Process, Heterogeneity and Scale in Modelling Soil Moisture Fluxes

  • Keith Beven
Part of the NATO ASI Series book series (volume 46)


We know that hydrological processes are highly complex. We know that the techniques available to assess the complexity of hydrological processes and parameters are inadequate, even for small scale field studies. The observability problem is particularly acute for subsurface flow processes where most measurement techniques can give only a very local indication of the hydrological response. In a series of recent papers I have highlighted some of the problems of subsurface flow modelling in the context of predicting hydrological responses at the hillslope, catchment and larger scales ; the interlinked problems of process, of heterogeneity and of scale (Beven 1987,1989a,b, 1991, 1993). There have also been a number of recent papers that have discussed these problems such as Grayson et al. (1992) but, as yet, very little in the way of progress towards resolving those problems. With some exceptions, hydrological modelling of subsurface processes continues to rely on a Darcian or Richards equation framework coupled to a concept of effective parameters with an a priori assumption that such a concept is valid regardless of the scale of application.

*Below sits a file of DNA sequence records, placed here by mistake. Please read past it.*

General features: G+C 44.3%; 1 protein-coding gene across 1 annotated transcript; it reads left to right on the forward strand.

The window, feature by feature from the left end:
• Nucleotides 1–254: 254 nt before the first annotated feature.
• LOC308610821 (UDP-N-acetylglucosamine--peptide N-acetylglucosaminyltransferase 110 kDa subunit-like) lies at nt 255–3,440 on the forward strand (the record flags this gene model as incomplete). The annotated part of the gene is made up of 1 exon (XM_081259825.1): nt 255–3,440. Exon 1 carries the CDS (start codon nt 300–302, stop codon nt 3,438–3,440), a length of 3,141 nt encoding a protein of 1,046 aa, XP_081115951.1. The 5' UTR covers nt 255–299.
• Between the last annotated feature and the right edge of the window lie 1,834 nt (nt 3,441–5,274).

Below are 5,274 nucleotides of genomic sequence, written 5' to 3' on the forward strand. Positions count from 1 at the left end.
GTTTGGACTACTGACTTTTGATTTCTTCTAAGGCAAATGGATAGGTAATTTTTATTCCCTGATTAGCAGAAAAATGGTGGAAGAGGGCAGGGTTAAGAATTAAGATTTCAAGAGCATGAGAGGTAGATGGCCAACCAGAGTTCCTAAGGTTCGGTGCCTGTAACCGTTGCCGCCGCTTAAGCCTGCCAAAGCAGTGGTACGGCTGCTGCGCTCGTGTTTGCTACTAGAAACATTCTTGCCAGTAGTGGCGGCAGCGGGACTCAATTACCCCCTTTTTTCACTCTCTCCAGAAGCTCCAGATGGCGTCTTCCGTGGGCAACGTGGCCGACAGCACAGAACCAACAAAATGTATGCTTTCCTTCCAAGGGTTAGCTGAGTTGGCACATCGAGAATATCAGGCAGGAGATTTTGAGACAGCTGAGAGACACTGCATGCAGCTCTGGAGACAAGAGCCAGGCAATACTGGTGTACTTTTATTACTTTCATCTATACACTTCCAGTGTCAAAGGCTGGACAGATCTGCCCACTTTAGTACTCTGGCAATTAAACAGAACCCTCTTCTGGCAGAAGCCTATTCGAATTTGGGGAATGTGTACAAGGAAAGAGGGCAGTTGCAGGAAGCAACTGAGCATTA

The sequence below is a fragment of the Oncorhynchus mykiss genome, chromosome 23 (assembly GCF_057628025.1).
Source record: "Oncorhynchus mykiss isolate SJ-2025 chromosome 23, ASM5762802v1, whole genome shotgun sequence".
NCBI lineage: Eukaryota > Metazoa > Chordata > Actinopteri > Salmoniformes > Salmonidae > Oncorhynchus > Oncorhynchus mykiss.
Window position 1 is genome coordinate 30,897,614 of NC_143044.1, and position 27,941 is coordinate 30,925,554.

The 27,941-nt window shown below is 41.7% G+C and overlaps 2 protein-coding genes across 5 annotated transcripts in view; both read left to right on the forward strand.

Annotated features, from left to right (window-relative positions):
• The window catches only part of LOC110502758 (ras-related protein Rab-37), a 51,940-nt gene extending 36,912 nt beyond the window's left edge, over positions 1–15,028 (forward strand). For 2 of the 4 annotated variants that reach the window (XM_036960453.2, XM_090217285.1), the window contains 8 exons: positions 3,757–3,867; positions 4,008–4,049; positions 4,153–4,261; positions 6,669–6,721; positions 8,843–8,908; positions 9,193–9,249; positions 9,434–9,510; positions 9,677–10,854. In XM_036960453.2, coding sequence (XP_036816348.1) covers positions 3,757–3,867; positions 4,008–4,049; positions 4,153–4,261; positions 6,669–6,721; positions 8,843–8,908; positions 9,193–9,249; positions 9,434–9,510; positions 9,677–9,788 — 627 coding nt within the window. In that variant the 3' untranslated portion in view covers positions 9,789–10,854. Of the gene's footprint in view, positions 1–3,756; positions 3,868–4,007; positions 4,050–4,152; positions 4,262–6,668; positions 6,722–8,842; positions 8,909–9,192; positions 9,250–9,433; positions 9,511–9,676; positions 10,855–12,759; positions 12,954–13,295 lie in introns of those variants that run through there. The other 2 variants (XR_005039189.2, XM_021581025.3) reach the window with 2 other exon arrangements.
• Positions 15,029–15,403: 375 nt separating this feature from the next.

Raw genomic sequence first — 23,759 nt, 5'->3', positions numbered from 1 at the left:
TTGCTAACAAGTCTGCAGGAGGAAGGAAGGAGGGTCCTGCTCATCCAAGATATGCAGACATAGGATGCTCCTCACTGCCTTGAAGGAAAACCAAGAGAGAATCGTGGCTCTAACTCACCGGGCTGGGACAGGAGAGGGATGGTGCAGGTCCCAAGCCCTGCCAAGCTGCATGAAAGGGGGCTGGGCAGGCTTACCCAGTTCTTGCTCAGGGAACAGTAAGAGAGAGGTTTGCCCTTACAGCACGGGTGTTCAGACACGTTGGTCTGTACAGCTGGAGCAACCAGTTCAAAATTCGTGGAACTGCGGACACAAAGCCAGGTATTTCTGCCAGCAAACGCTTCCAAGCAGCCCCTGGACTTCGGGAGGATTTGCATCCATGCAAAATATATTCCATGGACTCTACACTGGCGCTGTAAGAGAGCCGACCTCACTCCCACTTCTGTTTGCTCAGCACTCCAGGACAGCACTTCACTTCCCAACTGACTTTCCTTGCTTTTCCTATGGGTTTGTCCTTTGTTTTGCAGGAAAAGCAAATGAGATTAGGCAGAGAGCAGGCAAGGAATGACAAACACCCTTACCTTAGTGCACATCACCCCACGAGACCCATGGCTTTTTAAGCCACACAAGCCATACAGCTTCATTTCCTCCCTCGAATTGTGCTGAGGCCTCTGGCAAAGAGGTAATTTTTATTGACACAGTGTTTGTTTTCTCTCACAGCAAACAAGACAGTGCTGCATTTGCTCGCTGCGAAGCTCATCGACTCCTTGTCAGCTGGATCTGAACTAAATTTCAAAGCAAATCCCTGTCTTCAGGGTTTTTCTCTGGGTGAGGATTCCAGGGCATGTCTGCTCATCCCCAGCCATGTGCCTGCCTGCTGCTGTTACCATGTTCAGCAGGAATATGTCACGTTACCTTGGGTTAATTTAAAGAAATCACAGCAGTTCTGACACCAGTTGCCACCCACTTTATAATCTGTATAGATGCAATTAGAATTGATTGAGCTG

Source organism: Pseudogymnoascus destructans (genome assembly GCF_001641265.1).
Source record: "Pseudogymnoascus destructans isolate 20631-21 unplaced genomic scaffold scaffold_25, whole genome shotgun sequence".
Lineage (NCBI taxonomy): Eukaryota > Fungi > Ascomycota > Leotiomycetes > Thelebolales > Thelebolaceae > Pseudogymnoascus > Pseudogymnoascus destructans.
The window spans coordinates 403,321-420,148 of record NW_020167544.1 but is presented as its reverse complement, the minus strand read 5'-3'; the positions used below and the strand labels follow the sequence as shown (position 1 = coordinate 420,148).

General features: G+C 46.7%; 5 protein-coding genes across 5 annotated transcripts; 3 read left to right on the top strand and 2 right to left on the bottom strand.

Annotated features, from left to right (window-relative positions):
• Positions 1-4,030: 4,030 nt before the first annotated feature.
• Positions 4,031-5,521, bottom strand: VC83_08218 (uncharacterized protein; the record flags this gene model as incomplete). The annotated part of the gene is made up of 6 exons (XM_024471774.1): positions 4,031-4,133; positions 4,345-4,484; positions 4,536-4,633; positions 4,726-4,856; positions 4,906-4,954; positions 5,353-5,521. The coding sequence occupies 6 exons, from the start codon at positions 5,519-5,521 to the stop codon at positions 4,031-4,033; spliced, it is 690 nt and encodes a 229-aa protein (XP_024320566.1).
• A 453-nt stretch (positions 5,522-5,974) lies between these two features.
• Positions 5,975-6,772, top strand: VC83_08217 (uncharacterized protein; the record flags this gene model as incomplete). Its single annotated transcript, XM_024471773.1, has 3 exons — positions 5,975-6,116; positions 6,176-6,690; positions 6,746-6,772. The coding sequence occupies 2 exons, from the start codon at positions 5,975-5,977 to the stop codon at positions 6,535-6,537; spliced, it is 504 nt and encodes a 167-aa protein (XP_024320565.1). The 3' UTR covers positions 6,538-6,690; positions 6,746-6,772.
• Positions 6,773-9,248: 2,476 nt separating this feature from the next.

Representative Elementary Volume Saturated Zone Water Table Depth Preferential Flow Water Resource Research 
These keywords were added by machine and not by the authors. This process is experimental and the keywords may be updated as the learning algorithm improves.


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Copyright information

© Springer-Verlag Berlin Heidelberg 1997

Authors and Affiliations

  • Keith Beven
    • 1
  1. 1.Centre for Research on Environmental Systems and Statistics Institute of Environmental and Biological SciencesLancaster UniversityLancasterUK

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